// if the key is of the wrong data type.
        try
        {
            openWith[2] = "This does not get added.";
        }
        catch (ArgumentException)
        {
            Console.WriteLine("A key of the wrong type was specified" 
                + " when assigning to the indexer.");
        }

        // Unlike the default Item property on the Dictionary class
        // itself, IDictionary.Item does not throw an exception
        // if the requested key is not in the dictionary.
        Console.WriteLine("For key = \"tif\", value = {0}.", 
            openWith["tif"]);

        // Contains can be used to test keys before inserting 
        // them.
        if (!openWith.Contains("ht"))
        {
            openWith.Add("ht", "hypertrm.exe");
            Console.WriteLine("Value added for key = \"ht\": {0}", 
                openWith["ht"]);
        }

        // IDictionary.Contains returns false if the wrong data
        // type is supplied.
        Console.WriteLine("openWith.Contains(29.7) returns {0}",
            openWith.Contains(29.7));

        // When you use foreach to enumerate dictionary elements
        // with the IDictionary interface, the elements are retrieved
        // as DictionaryEntry objects instead of KeyValuePair objects.
        Console.WriteLine();
        foreach( DictionaryEntry de in openWith )
        {
            Console.WriteLine("Key = {0}, Value = {1}", 
                de.Key, de.Value);
        }

        // To get the values alone, use the Values property.
        ICollection icoll = openWith.Values;

        // The elements of the collection are strongly typed
        // with the type that was specified for dictionary values,
        // even though the ICollection interface is not strongly
        // typed.
        Console.WriteLine();
        foreach( string s in icoll )
        {
            Console.WriteLine("Value = {0}", s);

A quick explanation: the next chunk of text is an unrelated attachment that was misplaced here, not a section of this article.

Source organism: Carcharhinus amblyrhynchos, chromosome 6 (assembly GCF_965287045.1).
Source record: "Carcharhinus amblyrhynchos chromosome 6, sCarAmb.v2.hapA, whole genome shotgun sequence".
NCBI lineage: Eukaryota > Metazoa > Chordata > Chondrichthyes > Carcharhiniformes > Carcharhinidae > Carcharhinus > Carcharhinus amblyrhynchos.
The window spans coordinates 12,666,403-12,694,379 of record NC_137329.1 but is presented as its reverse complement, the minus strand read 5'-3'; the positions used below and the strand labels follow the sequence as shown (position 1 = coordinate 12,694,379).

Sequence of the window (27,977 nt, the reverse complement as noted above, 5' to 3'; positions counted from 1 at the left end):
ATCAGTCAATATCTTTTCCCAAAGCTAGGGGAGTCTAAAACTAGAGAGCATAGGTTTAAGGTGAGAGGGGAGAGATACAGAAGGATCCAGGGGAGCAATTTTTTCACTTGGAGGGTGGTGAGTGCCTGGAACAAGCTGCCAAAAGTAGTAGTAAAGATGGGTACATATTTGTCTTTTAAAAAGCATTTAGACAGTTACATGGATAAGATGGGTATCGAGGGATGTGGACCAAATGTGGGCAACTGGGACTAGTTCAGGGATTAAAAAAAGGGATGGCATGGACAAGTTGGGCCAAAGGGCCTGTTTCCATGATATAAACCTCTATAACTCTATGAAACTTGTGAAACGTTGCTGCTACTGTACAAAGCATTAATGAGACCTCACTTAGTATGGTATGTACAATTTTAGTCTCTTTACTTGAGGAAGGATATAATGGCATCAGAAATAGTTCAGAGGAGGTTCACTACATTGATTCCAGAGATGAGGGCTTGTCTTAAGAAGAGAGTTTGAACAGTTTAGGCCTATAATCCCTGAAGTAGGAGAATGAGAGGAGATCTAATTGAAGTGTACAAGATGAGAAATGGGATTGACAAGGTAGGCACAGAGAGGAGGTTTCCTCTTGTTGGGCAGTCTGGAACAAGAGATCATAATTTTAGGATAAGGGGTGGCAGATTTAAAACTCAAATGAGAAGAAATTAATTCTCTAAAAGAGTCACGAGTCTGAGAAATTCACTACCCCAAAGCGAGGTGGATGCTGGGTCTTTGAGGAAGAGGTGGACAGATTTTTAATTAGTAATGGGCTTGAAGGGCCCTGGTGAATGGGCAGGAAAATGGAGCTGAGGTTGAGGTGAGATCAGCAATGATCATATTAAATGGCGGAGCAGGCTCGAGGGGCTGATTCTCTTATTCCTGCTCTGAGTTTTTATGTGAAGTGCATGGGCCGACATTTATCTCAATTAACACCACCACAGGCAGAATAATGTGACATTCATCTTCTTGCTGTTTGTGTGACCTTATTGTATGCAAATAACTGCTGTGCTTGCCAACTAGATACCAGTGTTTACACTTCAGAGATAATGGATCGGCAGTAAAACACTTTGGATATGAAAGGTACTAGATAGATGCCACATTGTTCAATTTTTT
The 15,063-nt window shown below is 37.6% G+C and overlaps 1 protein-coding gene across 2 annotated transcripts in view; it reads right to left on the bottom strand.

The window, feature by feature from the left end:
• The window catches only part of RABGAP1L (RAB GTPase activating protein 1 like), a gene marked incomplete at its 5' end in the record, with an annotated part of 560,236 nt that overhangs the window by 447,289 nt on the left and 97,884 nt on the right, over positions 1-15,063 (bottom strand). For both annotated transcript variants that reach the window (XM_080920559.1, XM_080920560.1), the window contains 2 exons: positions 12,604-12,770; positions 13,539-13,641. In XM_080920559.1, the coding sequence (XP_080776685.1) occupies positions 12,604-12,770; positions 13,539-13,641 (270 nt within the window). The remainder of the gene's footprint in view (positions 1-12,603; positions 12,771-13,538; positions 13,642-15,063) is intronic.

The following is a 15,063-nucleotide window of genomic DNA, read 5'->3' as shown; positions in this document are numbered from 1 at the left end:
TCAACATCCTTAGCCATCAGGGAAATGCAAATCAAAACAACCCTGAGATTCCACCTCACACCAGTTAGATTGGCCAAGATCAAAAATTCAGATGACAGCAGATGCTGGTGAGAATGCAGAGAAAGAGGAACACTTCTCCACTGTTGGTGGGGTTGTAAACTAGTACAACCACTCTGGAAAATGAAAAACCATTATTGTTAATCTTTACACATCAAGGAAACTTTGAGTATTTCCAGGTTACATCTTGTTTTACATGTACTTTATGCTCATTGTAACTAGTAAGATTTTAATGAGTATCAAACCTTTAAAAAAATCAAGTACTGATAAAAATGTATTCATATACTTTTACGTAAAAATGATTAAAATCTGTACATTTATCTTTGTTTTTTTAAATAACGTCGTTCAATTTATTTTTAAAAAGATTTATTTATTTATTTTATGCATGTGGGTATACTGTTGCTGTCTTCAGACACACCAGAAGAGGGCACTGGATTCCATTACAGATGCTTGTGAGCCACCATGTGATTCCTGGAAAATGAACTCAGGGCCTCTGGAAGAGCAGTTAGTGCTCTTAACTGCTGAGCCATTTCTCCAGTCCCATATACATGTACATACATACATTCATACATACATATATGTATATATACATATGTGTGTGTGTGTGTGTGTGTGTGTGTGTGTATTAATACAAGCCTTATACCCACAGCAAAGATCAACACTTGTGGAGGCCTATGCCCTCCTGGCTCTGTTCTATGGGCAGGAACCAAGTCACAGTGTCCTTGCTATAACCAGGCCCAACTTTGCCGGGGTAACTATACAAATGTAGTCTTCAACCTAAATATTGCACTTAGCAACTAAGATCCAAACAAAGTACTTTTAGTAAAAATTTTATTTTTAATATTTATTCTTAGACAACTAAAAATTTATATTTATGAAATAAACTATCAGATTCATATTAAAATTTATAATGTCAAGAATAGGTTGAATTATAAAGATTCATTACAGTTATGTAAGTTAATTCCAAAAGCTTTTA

}

        // To get the keys alone, use the Keys property.
        icoll = openWith.Keys;

        // The elements of the collection are strongly typed
        // with the type that was specified for dictionary keys,
        // even though the ICollection interface is not strongly
        // typed.
        Console.WriteLine();
        foreach( string s in icoll )
        {
            Console.WriteLine("Key = {0}", s);
        }

        // Use the Remove method to remove a key/value pair. No
        // exception is thrown if the wrong data type is supplied.
        Console.WriteLine("\nRemove(\"dib\")");
        openWith.Remove("dib");

        if (!openWith.Contains("dib"))
        {
            Console.WriteLine("Key \"dib\" is not found.");
        }
    }
}

/* This code example produces the following output:

An exception was caught for IDictionary.Add. Exception message:
        The value "42" is not of type "System.String" and cannot be used in this generic collection.
Parameter name: key

An element with Key = "txt" already exists.
For key = "rtf", value = wordpad.exe.
For key = "rtf", value = winword.exe.
The indexer returns null if the key is of the wrong type:
For key = 2, value = .
A key of the wrong type was specified when assigning to the indexer.
For key = "tif", value = .
Value added for key = "ht": hypertrm.exe
openWith.Contains(29.7) returns False

Key = bmp, Value = paint.exe
Key = dib, Value = paint.exe
Key = doc, Value = winword.exe
Key = ht, Value = hypertrm.exe
Key = rtf, Value = winword.exe
Key = txt, Value = notepad.exe

Value = paint.exe
Value = paint.exe
Value = winword.exe
Value = hypertrm.exe
Value = winword.exe
Value = notepad.exe

Key = bmp
Key = dib
Key = doc
Key = ht
Key = rtf
Key = txt

Remove("dib")
Key "dib" is not found.
 */

Windows 98, Windows Server 2000 SP4, Windows Millennium Edition, Windows Server 2003, Windows XP Media Center Edition, Windows XP Professional x64 Edition, Windows XP SP2, Windows XP Starter Edition

The Microsoft .NET Framework 3.0 is supported on Windows Vista, Microsoft Windows XP SP2, and Windows Server 2003 SP1.

.NET Framework

Supported in: 3.0, 2.0